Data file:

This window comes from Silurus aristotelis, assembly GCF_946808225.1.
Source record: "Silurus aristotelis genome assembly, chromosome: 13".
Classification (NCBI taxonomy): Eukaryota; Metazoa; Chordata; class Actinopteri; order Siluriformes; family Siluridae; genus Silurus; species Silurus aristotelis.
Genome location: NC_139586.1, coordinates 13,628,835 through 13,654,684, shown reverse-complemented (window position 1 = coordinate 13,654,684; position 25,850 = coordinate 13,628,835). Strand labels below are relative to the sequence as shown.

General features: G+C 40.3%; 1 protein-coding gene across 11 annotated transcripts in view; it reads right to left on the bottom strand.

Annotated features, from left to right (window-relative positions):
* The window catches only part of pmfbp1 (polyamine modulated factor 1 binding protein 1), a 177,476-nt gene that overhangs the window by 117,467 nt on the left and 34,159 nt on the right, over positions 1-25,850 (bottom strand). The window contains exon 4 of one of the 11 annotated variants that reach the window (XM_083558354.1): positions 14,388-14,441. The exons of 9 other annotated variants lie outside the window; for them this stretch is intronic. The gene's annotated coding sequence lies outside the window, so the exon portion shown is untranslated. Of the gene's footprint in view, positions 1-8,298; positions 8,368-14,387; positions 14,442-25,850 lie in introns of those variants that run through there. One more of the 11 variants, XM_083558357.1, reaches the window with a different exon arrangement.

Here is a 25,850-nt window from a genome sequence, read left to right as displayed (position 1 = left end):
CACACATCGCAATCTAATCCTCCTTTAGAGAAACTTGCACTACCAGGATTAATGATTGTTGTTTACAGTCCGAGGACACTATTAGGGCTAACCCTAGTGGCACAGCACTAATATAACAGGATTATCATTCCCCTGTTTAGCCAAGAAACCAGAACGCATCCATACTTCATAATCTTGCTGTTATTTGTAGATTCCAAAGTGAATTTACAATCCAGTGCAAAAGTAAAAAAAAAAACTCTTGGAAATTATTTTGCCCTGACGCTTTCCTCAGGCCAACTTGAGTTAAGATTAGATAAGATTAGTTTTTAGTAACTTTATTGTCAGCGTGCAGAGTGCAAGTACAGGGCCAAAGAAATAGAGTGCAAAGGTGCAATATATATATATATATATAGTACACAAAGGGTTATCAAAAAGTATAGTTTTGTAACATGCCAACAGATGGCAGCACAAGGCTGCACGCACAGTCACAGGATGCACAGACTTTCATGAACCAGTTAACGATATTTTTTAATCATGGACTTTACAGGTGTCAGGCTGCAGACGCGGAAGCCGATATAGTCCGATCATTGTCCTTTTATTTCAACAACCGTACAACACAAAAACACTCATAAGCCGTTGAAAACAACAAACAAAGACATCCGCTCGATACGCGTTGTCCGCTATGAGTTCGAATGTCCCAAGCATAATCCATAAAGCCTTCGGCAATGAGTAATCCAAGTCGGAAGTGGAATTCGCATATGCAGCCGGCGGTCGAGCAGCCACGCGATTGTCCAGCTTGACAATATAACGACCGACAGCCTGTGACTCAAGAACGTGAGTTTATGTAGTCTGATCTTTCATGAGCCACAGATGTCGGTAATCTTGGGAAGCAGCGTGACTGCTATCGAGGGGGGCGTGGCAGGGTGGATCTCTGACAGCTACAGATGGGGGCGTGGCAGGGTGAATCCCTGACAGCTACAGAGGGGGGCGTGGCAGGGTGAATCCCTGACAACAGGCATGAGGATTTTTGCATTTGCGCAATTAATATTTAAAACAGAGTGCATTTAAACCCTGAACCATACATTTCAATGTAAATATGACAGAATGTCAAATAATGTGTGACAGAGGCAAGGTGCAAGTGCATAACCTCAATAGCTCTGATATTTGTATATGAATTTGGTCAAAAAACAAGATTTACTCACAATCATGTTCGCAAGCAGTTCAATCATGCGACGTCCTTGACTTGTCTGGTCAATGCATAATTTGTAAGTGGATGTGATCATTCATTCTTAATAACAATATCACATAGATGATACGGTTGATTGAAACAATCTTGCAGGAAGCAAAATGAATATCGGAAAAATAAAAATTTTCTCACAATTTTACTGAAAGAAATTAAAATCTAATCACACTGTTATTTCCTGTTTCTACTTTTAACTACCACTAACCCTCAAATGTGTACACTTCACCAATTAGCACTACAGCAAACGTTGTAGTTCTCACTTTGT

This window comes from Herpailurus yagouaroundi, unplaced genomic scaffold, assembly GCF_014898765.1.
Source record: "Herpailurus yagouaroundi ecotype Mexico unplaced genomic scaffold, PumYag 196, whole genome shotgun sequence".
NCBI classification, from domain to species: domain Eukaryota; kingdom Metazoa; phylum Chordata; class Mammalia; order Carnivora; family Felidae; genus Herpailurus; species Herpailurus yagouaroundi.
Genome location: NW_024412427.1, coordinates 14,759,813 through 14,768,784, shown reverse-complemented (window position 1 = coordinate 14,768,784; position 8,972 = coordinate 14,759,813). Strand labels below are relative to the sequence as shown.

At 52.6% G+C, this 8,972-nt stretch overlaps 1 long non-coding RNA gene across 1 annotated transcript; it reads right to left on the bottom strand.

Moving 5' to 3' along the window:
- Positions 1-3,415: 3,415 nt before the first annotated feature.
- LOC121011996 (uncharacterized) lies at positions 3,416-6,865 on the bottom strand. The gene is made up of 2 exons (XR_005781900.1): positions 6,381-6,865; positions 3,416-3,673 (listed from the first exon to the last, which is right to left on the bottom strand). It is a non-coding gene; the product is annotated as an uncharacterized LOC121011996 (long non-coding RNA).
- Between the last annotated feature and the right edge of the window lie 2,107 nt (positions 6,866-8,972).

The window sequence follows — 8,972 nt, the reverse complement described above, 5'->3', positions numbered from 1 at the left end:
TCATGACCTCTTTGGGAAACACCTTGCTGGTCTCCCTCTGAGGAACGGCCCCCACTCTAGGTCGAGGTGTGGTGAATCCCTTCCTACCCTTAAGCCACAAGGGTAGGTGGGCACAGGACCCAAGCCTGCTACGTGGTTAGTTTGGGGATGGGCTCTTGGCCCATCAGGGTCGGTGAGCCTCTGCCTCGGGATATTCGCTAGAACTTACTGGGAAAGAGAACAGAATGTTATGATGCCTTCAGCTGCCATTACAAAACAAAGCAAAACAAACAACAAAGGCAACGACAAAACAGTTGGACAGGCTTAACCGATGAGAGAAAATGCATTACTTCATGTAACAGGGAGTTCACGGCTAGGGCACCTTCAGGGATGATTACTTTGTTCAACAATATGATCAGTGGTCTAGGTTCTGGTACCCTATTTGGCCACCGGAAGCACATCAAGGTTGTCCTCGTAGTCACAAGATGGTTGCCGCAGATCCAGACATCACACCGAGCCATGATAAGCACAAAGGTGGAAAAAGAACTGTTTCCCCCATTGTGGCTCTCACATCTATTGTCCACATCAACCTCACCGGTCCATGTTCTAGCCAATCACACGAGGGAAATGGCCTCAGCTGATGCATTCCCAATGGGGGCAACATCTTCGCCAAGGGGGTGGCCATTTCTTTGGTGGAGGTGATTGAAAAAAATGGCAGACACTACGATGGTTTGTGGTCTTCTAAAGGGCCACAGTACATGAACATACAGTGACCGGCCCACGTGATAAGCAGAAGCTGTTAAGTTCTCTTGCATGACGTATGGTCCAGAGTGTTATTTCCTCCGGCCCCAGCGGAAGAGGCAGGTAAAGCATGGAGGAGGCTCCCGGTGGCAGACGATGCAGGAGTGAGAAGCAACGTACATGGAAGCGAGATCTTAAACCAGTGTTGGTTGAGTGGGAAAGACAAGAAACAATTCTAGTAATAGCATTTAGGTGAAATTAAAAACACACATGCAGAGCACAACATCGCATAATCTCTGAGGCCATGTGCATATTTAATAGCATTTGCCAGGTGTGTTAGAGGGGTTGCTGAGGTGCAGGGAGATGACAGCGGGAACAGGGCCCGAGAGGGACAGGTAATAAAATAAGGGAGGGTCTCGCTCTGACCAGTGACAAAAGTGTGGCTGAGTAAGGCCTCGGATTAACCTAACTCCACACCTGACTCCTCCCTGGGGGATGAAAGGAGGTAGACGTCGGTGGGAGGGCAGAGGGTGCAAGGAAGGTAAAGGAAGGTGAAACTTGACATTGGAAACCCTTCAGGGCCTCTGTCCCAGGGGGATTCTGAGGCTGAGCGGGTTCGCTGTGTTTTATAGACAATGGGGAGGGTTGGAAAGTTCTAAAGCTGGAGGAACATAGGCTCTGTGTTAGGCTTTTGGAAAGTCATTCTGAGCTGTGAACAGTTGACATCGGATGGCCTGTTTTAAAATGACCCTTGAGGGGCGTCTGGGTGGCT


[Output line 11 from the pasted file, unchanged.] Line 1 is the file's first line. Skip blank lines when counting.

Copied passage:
Source record: "Herpailurus yagouaroundi ecotype Mexico unplaced genomic scaffold, PumYag 196, whole genome shotgun sequence".